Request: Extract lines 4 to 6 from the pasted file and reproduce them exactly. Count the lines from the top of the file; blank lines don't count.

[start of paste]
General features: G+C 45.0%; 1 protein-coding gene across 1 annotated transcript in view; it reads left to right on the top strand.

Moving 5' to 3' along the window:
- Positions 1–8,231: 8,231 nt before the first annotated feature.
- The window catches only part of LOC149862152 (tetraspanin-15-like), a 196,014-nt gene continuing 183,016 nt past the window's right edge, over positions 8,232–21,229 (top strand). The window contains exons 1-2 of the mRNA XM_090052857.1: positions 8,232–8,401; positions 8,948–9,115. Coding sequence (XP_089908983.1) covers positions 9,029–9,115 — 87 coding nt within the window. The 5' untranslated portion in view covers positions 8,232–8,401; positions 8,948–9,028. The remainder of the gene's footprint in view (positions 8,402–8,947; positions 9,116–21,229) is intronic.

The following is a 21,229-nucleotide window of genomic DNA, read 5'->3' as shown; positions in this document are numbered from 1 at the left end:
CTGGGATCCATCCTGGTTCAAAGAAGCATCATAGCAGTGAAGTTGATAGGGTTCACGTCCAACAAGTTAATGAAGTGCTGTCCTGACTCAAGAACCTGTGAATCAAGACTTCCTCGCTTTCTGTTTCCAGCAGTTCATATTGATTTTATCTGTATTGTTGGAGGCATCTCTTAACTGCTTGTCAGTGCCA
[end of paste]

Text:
- The window catches only part of LOC149862152 (tetraspanin-15-like), a 196,014-nt gene continuing 183,016 nt past the window's right edge, over positions 8,232–21,229 (top strand). The window contains exons 1-2 of the mRNA XM_090052857.1: positions 8,232–8,401; positions 8,948–9,115. Coding sequence (XP_089908983.1) covers positions 9,029–9,115 — 87 coding nt within the window. The 5' untranslated portion in view covers positions 8,232–8,401; positions 8,948–9,028. The remainder of the gene's footprint in view (positions 8,402–8,947; positions 9,116–21,229) is intronic.

The following is a 21,229-nucleotide window of genomic DNA, read 5'->3' as shown; positions in this document are numbered from 1 at the left end:
CTGGGATCCATCCTGGTTCAAAGAAGCATCATAGCAGTGAAGTTGATAGGGTTCACGTCCAACAAGTTAATGAAGTGCTGTCCTGACTCAAGAACCTGTGAATCAAGACTTCCTCGCTTTCTGTTTCCAGCAGTTCATATTGATTTTATCTGTATTGTTGGAGGCATCTCTTAACTGCTTGTCAGTGCCA